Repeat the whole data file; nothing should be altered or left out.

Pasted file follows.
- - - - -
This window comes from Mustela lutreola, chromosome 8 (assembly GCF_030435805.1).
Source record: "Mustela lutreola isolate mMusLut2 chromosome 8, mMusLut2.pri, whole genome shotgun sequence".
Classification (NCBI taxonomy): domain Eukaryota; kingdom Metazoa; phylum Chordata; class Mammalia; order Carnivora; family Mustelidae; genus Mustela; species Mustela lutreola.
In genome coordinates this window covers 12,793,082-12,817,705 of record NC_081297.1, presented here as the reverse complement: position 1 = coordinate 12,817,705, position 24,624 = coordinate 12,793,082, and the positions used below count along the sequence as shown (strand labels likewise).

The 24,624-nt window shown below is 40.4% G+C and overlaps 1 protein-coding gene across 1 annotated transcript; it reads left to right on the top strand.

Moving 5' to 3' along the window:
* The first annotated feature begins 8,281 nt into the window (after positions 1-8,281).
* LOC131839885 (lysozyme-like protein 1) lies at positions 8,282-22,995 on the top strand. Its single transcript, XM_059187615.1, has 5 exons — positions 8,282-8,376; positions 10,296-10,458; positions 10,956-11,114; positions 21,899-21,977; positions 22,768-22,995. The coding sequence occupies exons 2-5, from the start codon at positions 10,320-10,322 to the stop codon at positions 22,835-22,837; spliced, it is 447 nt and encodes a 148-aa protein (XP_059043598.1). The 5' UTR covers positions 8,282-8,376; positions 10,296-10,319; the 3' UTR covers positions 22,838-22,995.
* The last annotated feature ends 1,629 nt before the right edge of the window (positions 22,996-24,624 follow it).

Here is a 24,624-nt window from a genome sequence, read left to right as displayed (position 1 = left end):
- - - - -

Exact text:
This window comes from Mustela lutreola, chromosome 8 (assembly GCF_030435805.1).
Source record: "Mustela lutreola isolate mMusLut2 chromosome 8, mMusLut2.pri, whole genome shotgun sequence".
Classification (NCBI taxonomy): domain Eukaryota; kingdom Metazoa; phylum Chordata; class Mammalia; order Carnivora; family Mustelidae; genus Mustela; species Mustela lutreola.
In genome coordinates this window covers 12,793,082-12,817,705 of record NC_081297.1, presented here as the reverse complement: position 1 = coordinate 12,817,705, position 24,624 = coordinate 12,793,082, and the positions used below count along the sequence as shown (strand labels likewise).

The 24,624-nt window shown below is 40.4% G+C and overlaps 1 protein-coding gene across 1 annotated transcript; it reads left to right on the top strand.

Moving 5' to 3' along the window:
* The first annotated feature begins 8,281 nt into the window (after positions 1-8,281).
* LOC131839885 (lysozyme-like protein 1) lies at positions 8,282-22,995 on the top strand. Its single transcript, XM_059187615.1, has 5 exons — positions 8,282-8,376; positions 10,296-10,458; positions 10,956-11,114; positions 21,899-21,977; positions 22,768-22,995. The coding sequence occupies exons 2-5, from the start codon at positions 10,320-10,322 to the stop codon at positions 22,835-22,837; spliced, it is 447 nt and encodes a 148-aa protein (XP_059043598.1). The 5' UTR covers positions 8,282-8,376; positions 10,296-10,319; the 3' UTR covers positions 22,838-22,995.
* The last annotated feature ends 1,629 nt before the right edge of the window (positions 22,996-24,624 follow it).

Here is a 24,624-nt window from a genome sequence, read left to right as displayed (position 1 = left end):